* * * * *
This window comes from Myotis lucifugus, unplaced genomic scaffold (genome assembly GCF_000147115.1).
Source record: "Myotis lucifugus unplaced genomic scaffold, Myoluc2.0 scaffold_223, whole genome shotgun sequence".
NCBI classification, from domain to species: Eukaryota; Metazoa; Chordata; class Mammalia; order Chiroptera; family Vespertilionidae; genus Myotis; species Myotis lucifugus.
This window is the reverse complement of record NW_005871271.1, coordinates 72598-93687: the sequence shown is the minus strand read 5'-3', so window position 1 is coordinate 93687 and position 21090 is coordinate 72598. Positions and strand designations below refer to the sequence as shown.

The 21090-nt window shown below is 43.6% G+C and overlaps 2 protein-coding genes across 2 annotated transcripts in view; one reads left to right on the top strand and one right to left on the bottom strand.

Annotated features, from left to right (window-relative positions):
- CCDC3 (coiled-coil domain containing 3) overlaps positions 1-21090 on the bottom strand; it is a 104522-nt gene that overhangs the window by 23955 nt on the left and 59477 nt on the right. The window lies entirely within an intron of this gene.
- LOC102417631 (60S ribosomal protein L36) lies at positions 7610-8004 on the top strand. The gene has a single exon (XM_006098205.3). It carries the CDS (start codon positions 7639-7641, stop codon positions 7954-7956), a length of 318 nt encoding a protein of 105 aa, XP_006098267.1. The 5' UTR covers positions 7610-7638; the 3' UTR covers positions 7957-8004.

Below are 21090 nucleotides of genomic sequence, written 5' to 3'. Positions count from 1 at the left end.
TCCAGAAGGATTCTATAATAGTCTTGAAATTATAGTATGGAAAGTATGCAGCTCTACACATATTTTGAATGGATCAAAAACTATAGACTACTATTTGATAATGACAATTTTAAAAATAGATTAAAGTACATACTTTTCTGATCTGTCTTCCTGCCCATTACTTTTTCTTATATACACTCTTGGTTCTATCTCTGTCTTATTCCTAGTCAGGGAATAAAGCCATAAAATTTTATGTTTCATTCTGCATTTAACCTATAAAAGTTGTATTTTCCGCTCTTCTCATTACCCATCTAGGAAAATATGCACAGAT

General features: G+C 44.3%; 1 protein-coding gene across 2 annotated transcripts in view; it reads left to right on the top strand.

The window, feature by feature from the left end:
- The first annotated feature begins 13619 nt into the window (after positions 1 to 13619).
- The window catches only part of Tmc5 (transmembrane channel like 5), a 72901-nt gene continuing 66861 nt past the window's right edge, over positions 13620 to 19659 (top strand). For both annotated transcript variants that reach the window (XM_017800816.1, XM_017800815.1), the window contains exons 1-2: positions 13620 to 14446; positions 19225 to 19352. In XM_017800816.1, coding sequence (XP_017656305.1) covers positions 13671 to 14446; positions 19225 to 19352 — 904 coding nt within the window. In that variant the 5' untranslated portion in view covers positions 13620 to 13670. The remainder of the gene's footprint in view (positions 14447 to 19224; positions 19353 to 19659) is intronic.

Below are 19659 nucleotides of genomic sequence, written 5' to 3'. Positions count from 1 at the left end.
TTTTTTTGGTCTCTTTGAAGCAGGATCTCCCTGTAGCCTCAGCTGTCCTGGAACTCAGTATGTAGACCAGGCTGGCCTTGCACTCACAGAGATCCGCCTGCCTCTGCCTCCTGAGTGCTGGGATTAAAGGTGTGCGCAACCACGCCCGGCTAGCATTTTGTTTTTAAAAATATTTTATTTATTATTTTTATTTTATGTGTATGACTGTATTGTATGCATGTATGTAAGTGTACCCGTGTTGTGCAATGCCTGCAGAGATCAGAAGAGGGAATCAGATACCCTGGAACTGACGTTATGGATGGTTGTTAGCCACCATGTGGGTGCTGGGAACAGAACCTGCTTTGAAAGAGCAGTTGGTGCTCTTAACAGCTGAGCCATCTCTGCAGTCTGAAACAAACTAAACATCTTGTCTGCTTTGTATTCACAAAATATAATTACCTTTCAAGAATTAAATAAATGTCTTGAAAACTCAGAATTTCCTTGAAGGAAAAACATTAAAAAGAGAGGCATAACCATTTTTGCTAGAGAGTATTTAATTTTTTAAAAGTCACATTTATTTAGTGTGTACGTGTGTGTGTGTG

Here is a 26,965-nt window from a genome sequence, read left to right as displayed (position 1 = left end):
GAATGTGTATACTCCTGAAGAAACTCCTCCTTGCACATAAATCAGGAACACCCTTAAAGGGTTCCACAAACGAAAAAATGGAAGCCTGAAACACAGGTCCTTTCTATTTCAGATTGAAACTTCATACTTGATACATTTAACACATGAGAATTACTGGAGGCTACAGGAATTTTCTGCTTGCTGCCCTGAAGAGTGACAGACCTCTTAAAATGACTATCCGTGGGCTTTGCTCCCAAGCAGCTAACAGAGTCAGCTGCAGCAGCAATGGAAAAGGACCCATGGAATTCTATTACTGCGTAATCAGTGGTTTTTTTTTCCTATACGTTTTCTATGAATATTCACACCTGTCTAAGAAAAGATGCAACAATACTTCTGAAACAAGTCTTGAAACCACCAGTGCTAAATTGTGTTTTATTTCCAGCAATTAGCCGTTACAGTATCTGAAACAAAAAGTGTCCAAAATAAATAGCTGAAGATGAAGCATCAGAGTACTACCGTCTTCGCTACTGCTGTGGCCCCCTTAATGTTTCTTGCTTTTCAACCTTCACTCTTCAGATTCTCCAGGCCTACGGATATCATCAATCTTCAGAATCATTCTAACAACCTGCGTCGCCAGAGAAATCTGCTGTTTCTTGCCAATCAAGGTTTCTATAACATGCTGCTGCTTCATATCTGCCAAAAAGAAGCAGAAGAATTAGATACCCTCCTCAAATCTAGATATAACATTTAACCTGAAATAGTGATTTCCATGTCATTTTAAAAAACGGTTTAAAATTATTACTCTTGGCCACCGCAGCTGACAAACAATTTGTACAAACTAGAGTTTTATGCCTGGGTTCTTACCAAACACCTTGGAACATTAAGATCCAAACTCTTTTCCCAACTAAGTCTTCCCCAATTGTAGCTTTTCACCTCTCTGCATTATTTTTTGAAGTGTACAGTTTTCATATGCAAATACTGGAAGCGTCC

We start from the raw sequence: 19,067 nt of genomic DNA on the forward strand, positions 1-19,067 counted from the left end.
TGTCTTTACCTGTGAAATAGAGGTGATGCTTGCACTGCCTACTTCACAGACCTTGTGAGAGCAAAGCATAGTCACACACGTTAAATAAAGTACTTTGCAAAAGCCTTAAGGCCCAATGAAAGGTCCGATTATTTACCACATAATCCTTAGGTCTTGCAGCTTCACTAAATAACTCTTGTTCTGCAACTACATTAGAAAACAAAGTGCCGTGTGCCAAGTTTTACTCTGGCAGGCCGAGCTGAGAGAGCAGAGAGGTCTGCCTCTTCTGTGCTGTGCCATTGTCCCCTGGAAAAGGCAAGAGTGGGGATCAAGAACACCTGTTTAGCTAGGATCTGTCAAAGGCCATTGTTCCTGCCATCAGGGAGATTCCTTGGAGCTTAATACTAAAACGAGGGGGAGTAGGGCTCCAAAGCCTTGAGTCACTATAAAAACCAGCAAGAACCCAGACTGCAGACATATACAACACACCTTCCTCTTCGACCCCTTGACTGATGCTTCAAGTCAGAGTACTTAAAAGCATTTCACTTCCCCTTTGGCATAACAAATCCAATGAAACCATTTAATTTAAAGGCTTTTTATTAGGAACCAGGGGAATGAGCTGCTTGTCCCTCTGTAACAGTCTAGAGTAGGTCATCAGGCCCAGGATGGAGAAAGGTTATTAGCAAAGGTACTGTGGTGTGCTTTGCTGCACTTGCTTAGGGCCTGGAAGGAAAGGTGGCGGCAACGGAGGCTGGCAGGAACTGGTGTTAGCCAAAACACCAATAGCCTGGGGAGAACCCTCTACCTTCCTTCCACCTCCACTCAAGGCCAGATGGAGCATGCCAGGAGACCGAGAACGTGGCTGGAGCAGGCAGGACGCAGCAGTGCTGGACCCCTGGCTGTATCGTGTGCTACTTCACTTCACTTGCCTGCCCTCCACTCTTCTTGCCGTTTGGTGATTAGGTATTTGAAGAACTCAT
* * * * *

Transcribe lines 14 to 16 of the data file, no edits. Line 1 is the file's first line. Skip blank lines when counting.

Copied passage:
- The window catches only part of Tmc5 (transmembrane channel like 5), a 72901-nt gene continuing 66861 nt past the window's right edge, over positions 13620 to 19659 (top strand). For both annotated transcript variants that reach the window (XM_017800816.1, XM_017800815.1), the window contains exons 1-2: positions 13620 to 14446; positions 19225 to 19352. In XM_017800816.1, coding sequence (XP_017656305.1) covers positions 13671 to 14446; positions 19225 to 19352 — 904 coding nt within the window. In that variant the 5' untranslated portion in view covers positions 13620 to 13670. The remainder of the gene's footprint in view (positions 14447 to 19224; positions 19353 to 19659) is intronic.

Below are 19659 nucleotides of genomic sequence, written 5' to 3'. Positions count from 1 at the left end.
TTTTTTTGGTCTCTTTGAAGCAGGATCTCCCTGTAGCCTCAGCTGTCCTGGAACTCAGTATGTAGACCAGGCTGGCCTTGCACTCACAGAGATCCGCCTGCCTCTGCCTCCTGAGTGCTGGGATTAAAGGTGTGCGCAACCACGCCCGGCTAGCATTTTGTTTTTAAAAATATTTTATTTATTATTTTTATTTTATGTGTATGACTGTATTGTATGCATGTATGTAAGTGTACCCGTGTTGTGCAATGCCTGCAGAGATCAGAAGAGGGAATCAGATACCCTGGAACTGACGTTATGGATGGTTGTTAGCCACCATGTGGGTGCTGGGAACAGAACCTGCTTTGAAAGAGCAGTTGGTGCTCTTAACAGCTGAGCCATCTCTGCAGTCTGAAACAAACTAAACATCTTGTCTGCTTTGTATTCACAAAATATAATTACCTTTCAAGAATTAAATAAATGTCTTGAAAACTCAGAATTTCCTTGAAGGAAAAACATTAAAAAGAGAGGCATAACCATTTTTGCTAGAGAGTATTTAATTTTTTAAAAGTCACATTTATTTAGTGTGTACGTGTGTGTGTGTG